I come now to the second element of the examination. What can the examiner do to test professional qualifications? I repeat, that unless the examiner is an inspector of schools the most he can do is to test the teacher's knowledge of professional studies. We have now reached the point when we may demand that he who is to teach school shall know something of the guiding doctrines that underlie teaching—the essential principles of the art.
The next element that must be determined is character. I wish to emphasize this with the utmost strength of voice. It is not enough that the teacher be a scholar; it is not enough that the teacher have professional knowledge, or adequate skill in teaching; the examiner should satisfy himself that the applicant is a teacher of character. Now I do not mean one that is negatively good, free from habits that are wrong and injurious; not that alone. Negative goodness is well enough, but a teacher who seeks to be successful, should be one who loves purity, honor, beauty in human conduct and in human life; one who hates in the depth of his or her being that which is mean and low and destroying; and if I were to choose a teacher for my children, I would choose one whose life, influence, and spirit are all upward, instead of a teacher, though wonderfully learned and skillful in manipulation, whose influence is deadening morally; wouldn't you?
I think that we may leave skill to be worked out and tested in the schools, and those who employ teachers can best determine that matter, unless the employer is the examiner. Now, I am very favorably situated in that respect, wonderfully so, and almost, as I may say, grievously so. I am not only one of the examiners in Cincinnati, but as superintendent I bave the appointment of teachers. But I can not depend upon the certificate in making an appointment. That is another matter. And so I think that we should make a clear distinction between what can be tested by examination and what can only be determined by actual experience, and if the examiner will determine in his examination the teacher's qualification on one side of that line, the other can wisely be left to be worked out by those in charge of the schools. I may add that the professional element in our teachers' examinations is sometimes made pretty much a farco by examiners. The questions asked test nothing. The test of the teacher's professional knowledge should be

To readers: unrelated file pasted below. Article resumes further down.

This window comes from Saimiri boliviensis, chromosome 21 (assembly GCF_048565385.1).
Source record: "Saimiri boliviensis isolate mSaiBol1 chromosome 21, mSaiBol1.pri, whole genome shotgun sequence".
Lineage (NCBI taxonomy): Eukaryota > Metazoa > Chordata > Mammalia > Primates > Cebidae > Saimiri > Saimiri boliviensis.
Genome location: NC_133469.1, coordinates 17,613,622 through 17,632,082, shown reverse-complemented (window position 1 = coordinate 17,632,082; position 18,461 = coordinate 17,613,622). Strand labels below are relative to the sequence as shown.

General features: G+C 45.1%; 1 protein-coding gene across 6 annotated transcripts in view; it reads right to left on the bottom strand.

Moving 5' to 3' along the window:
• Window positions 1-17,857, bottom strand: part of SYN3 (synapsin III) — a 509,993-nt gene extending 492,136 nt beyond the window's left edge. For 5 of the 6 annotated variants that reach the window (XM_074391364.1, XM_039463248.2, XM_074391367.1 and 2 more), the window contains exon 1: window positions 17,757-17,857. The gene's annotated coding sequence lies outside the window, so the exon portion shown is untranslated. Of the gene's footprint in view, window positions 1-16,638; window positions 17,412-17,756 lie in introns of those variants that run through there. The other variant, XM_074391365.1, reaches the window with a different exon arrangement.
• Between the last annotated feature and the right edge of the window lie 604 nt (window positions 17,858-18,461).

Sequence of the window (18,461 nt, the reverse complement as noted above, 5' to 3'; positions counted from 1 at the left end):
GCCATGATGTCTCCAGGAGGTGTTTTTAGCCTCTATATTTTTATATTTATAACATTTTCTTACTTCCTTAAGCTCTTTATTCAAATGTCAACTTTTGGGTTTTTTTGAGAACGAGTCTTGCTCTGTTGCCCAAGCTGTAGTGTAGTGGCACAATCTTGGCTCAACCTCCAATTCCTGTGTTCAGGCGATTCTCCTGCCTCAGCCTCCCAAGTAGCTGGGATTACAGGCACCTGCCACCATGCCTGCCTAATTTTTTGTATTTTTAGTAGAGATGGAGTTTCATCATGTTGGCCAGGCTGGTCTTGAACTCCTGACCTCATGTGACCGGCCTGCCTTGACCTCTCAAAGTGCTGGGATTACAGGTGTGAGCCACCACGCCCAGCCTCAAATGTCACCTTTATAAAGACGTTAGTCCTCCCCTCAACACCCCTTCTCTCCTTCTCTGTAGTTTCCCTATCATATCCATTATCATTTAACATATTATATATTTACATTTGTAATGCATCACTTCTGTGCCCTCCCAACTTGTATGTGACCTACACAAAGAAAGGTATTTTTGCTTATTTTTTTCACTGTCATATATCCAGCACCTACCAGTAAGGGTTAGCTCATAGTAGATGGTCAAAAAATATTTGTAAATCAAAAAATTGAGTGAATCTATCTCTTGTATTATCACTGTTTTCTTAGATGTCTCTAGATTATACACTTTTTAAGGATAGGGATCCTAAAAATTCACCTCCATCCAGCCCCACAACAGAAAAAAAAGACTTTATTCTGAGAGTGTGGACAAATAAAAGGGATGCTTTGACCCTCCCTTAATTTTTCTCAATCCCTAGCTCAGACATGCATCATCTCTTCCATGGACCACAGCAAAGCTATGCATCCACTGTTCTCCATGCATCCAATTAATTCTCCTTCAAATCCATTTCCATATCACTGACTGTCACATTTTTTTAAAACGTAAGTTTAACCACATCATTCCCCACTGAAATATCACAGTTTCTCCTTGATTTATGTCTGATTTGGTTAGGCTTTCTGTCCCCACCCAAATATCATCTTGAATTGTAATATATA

an increasing one. As the teacher's experience increases, this professional test should be wider and more and more and more thorough. re-examining experienced teachers, I would drop the scholastic part of the examination and make it purely a professional one. I hope teachers may soon reach a point when their future employment will not depend upon an examination, when they will have the evidence of their ability settled, and when they will not be harassed and humiliated by being subjected from year to year to these examinations.
I wish to add that Ohio has taken another good step; she has provided that when a teacher has taught successfully for three years, he may receive a five-year certificate, renewable without examination, provided he is teaching and is successful. I think we bave great reason to be encouraged; and if we could work on these lines unitedly our profession would stand in a very different light from that in which it has stood in the past.
MR. MAXWELL: Mr. President, Ladies, and Gentlemen-I do not rise for the purpose of attempting to add anything to what has been so well said in this discussion; I rise simply because I want more information upon this very important subject from whoever may be in a position to impart said information. I believe that this question of examinations of teachers is the most important question that we, as superintendents, have to consider. I believe that the exainination of teachers is the most important work that we, as superintendents, bave to do. It is through this work that the character of the schools, the character of the teaching, is very largely determined. If the superintendent or examiner lacks in attending to this work, incompetent teachers will get in; those who are deficient in knowledge, those who are deficient in skill. Perhaps the only word of Dr. White's very admirable address to which I could take exception is, that the most the examiner can do in con. ducting an examination is to pass knowledge. I hold a slight modification of that doctrine, and that is, that the principal thing the examiner can do is to test knowledge and equally to test intellectual ability. We may argue thus: if a person has the mental ability to acquire a certain amount of knowledge in a given time, that person has the requisite amount of mental ability to perform the work of the teacher. It remains to be determined after the examination, to be determined by actual experiment before the class, whether that person has the acquired or natural skill to perform the work of the teacher. Now, admitting all that has been said of the importance of this work as to the necessity of making examinations strict, making them thorough tests, whether of knowledge or mental ability, I have felt in my own experi. ence that the business of examination, particularly with regard to scholastic knowledge, may very easily be carried too far. I became superintendent of schools in Brooklyn about a year ago, and there founal a system of examinations which I have been obliged to carry out. I believe there is such a thing as having examinations in public school